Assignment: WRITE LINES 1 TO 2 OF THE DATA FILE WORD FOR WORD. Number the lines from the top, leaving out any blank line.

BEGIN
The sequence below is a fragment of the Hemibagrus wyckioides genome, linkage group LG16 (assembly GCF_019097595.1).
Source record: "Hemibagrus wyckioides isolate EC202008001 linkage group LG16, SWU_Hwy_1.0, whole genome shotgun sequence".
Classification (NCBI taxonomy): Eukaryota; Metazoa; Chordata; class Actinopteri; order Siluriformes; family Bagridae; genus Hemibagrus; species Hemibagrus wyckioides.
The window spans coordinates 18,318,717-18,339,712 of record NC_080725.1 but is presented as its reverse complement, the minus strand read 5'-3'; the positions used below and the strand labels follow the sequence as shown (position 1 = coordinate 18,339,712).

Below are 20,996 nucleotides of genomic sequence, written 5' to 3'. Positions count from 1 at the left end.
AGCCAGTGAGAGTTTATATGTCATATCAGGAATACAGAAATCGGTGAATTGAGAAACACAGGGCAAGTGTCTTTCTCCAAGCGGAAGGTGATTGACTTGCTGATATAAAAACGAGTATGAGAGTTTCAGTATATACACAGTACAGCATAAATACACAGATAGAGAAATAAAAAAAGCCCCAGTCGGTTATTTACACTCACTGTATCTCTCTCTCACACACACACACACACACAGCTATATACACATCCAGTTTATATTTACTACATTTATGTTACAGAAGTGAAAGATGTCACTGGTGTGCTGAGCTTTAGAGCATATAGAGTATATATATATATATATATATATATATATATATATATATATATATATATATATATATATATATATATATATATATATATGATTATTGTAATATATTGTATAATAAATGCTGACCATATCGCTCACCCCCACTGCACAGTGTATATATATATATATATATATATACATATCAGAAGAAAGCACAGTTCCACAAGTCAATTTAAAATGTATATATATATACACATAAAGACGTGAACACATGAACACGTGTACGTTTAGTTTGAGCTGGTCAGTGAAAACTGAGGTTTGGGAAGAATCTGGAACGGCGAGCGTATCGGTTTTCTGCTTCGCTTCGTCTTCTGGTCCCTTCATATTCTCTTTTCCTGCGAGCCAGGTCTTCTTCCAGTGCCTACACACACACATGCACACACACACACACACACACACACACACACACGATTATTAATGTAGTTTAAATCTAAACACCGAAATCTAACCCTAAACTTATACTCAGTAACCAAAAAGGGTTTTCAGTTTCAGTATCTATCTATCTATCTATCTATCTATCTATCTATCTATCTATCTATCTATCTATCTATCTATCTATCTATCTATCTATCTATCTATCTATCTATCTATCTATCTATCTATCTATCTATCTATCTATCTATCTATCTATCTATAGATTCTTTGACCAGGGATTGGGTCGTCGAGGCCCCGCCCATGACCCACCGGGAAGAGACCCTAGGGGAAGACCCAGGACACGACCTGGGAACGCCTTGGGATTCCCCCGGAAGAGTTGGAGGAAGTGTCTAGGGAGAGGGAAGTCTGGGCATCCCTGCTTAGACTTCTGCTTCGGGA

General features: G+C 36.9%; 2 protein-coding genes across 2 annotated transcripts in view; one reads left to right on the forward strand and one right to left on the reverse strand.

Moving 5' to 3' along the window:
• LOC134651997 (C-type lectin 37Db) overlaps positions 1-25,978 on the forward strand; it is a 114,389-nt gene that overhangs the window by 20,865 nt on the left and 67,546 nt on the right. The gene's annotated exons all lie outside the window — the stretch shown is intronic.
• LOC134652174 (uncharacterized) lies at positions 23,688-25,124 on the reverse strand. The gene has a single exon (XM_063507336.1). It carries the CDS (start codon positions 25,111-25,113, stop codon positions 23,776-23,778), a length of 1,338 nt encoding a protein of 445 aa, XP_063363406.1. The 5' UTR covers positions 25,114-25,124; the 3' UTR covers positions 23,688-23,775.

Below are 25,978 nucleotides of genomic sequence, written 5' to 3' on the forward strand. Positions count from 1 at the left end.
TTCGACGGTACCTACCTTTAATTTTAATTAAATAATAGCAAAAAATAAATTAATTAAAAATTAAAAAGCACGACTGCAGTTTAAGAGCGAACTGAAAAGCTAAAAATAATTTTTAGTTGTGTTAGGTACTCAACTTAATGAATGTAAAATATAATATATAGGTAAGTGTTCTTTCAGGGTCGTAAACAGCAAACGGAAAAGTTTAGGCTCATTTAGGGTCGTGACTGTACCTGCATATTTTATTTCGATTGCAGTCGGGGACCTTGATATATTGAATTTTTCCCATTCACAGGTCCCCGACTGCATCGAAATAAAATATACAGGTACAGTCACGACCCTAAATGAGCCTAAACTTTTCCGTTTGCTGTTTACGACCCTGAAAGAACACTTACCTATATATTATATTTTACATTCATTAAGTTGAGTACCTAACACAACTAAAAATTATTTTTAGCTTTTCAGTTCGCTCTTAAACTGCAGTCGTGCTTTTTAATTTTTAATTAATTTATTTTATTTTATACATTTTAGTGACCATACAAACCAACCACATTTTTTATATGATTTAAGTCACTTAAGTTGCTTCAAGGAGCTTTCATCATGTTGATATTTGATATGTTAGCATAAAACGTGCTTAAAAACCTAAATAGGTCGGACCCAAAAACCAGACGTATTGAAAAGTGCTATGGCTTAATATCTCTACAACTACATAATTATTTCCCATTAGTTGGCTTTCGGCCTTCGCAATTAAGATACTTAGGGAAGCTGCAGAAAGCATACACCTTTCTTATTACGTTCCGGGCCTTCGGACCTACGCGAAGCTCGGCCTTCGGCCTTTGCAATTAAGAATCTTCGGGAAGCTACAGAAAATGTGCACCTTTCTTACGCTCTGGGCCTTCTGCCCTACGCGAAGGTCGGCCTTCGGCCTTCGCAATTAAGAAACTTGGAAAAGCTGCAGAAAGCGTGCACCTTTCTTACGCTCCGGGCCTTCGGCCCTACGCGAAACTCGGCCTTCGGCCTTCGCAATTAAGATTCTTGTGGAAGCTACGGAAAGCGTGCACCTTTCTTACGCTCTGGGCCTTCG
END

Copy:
The sequence below is a fragment of the Hemibagrus wyckioides genome, linkage group LG16 (assembly GCF_019097595.1).
Source record: "Hemibagrus wyckioides isolate EC202008001 linkage group LG16, SWU_Hwy_1.0, whole genome shotgun sequence".